The two-speed economy
by Peter Switzer
All too often we hear economists and media commentators refer to the Australian economy as two-speed. They argue the mining-related sector of the economy isn’t only set to do well but it will be at the expense of the bigger, slower sector of the economy.
The losers could be called the non-mining sector, though there will be some winner industries that have little to do with mining.
With many business owners and consumers absolutely rocked by the Cup Day interest rate rise, I thought it timely that I recommend all businesses take stock on how the economy is going to treat your business over the next year or so.
Before engaging a small business audience on best practices in Aussie businesses, I always begin by giving a snapshot of the economy. Traditionally it would look at economic growth followed by unemployment.
I make the point that if you had a choice of customers with or without jobs, ones with jobs are generally better.
Next, I take a guess at interest rates based on consensus forecasts and then go for some thrill-seeking by predicting the Oz dollar. This comes with exhaustive warnings about how hard it’s to forecast the currency but I do have a crack at it.
2011 to be different
My argument for starting with an economic summary is that you could respond differently to marketing, hiring and capital spending if you expected a booming economy or a recession.
However, this year is different. In 2011, we expect trend growth around 3.25 per cent but your industry could be in recession.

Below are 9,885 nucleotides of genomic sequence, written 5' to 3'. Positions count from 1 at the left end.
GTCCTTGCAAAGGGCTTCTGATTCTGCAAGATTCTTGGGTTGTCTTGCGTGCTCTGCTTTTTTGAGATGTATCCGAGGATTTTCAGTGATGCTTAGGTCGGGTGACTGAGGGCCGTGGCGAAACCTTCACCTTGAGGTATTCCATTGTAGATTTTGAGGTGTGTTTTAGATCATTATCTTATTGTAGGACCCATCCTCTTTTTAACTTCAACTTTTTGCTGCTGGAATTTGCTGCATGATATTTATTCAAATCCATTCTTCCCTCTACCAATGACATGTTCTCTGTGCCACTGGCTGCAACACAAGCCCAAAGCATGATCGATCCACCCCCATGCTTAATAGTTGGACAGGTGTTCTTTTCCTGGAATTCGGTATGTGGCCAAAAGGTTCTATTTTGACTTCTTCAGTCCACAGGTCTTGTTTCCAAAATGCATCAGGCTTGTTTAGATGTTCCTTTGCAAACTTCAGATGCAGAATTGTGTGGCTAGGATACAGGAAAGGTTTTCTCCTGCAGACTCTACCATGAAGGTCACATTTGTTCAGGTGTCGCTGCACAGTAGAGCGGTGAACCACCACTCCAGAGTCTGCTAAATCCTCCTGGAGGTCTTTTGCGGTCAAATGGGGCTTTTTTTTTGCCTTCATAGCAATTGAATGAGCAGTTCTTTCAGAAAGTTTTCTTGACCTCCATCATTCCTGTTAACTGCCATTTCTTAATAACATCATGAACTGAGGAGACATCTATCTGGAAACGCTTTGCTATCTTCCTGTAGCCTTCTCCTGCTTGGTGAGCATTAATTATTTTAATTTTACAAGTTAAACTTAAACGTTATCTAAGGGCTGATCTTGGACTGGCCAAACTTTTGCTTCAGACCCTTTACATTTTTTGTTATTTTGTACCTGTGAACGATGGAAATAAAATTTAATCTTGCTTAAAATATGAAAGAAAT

Of course, it always happens that some sectors can be doing poorly when most of the economy is doing well, but in 2011, as could be the case now, more parts of the economy could be doing badly than are going gangbusters.
And you can blame China and its impact on the Aussie dollar. An accessory after the fact is the Reserve Bank and its aggressive interest rate strategy, which collectively has added to the problems of a two-speed economy.
Right now the manufacturing sector is contracting if you can believe the Australian Industry Group – PricewaterhouseCoopers Performance of Manufacturing Index. Meanwhile the services sector, which is the country’s greatest employer, is also contracting.
Tourism has been crushed by the rocketing Aussie dollar and interest rates have KO’d the building and housing sectors. Borrowing is down and even credit cards are on the nose.
Look for opportunities
This is the real life story of a two-speed economy and while business owners have to recognise the challenges of what lies ahead, I’m not telling you this to encourage you to go into your business shell.
No, being forewarned is to be forearmed and many great businesses emerged or grew spectacularly out of recessions and downturns. In tough times, the lateral thinkers learn how to reduce costs and to get the biggest bang from their buck.
The wise entrepreneurs will look at every cost, rally their staff and think about how they can leverage off the China boom or find customers in the mining sector.
I was talking to an investment analyst recently about the challenge of buying online overseas by Aussies thanks to the strong dollar.
He argued while a company such as JB Hi-Fi would lose customers, so would the whole industry, but he thought this company would do OK because its business model means it will acquire greater market share, as it will lose relatively less compared to its rivals.
This is the time for ‘exceptional’ to become the new normal for anyone determined to build an enduring brand for the future. Know what you’re up against and then do everything to crush any obstacle that gets in the way of your business dream.
Important information:This content has been prepared without taking account of the objectives, financial situation or needs of any particular individual. It does not constitute formal advice. For this reason, any individual should, before acting, consider the appropriateness of the information, having regard to the individual’s objectives, financial situation and needs and, if necessary, seek appropriate professional advice.
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Published on: Friday, December 03, 2010blog comments powered by Disqus